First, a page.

Factors That Influenced Survival by Treatment Period
Patients who were diagnosed during 1995 to 2004 had a 40% decreased risk of death compared with patients who were diagnosed before 1995 (Table 2). To determine whether the factors affecting the overall survival of patients with SCCOP before and since 1995 were different, we created Cox proportional hazards models (Table 3). Treatment type did not appear to have a major impact on survival either before or since 1995. For the earlier cohort, the most important independent factors affecting survival were T classification, N classification, TNM stage, age, smoking status, and tumor site. It is noteworthy that, for the most recent decade, neither N classification nor TNM stage appeared to affect survival, although other factors common to HPV-associated SCCOP were associated with improved survival (younger age, white race, less smoking exposure, tonsil or base of tongue tumor site, and low T classification) (Table 3).
Table 3. Impact of Clinical and Pathologic Factors on Overall Survival by Period of Treatment, n = 2299
The referent for each variable is the second category in parentheses.
Estimates for each covariate were adjusted for all other covariates except pack-years and TNM stage.
Age (≥56 y vs <56 y)
Sex (men vs women)
Race(nonwhite vs white)
Smoking (ever-smoker vs never-smoker)
Pack-years of smoking (≥10 vs <10)
Alcohol (ever-drinker vs never-drinker)
Site(other vs tonsil or base of tongue)
Treatment (no surgery vs surgery)
Treatment (no chemotherapy vs chemotherapy)
Treatment (no radiation vs radiation)
Treatment (1 modality vs multimodality)
Tumor classification (T3-T4 vs T1-T2)
Lymph node status (N1-N3 vs N0)
TNM stage(III-IV vs I-II)
Recursive Partitioning Analysis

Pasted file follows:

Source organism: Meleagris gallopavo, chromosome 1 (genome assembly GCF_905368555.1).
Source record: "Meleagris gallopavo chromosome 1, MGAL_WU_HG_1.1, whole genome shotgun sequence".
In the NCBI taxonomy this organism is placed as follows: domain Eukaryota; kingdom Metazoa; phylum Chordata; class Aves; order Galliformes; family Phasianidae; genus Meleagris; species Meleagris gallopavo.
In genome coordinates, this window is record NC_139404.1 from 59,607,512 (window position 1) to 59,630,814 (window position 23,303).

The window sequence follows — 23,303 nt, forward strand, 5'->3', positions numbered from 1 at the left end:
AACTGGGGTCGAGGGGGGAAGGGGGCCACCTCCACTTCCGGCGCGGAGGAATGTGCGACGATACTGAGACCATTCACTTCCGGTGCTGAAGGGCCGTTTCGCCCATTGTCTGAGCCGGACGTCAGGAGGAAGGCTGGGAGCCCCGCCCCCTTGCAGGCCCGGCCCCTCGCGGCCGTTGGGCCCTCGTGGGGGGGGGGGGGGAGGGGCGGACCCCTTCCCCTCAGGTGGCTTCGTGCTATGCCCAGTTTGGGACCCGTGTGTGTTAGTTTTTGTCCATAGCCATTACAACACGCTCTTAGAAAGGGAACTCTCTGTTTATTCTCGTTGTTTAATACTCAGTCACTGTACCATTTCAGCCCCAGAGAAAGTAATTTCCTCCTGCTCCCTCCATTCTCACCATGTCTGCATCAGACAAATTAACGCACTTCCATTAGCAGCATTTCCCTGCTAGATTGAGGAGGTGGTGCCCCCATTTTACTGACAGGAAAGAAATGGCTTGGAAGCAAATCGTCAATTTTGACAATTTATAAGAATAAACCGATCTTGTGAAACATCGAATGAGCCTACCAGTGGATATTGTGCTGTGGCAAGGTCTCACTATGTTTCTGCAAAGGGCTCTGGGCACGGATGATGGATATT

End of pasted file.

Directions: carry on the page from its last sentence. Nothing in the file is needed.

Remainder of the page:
Recursive partitioning analysis identified different prognostic factors among patients who were diagnosed in the 2 time periods (Fig. 3, top). For patients who were diagnosed during 1955 to 1994, T and N classifications were the most important factors affecting survival (Fig. 3, top left). For patients who were diagnosed in 1995 and later, smoking status was most important. T classification, age, and tumor site also were important (Fig. 3, top right). Among smokers with T1 and T2 primary tumors (approximately one-third of patients diagnosed in 1995 and later) (Fig. 3, top right), a complete discrepancy regarding the intended prognostic value of the N classification was observed: Patients with lymph node metastases had a better prognosis than similar patients lacking lymph node metastases (log-rank P < .001). Although the results are not provided here, among smokers with advanced primary tumors (another 35% of patients) (Fig. 3, top right), patients with lymph node metastases also had a (nonsignificantly) better prognosis than patients without lymph node metastases. In summary, among patients who were diagnosed before 1995, the various stage categories appeared to be central to prognostication; whereas, among patients who were diagnosed in 1995 and later, variables that were likely to represent surrogates for HPV positivity (such as nonsmoking, T1-T2 tumors, and base of tongue or tonsil site)6 appeared to be central to prognostication. There was a very small subgroup of patients who were diagnosed before 1995 that had an excellent prognosis (Risk Group 1; N = 26) (Fig. 3, left), and the characteristics of this subgroup (never-smokers aged <56 years with small primary tumors) may suggest an early cohort of patients with HPV-associated SCCOP. We did not have HPV data available for the majority of patients in this cohort; however, of the patients in the 1995 to 2004 cohort for which we these data were available, 61 of 82 patients (74%) were positive for HPV by polymerase chain reaction (PCR) analysis.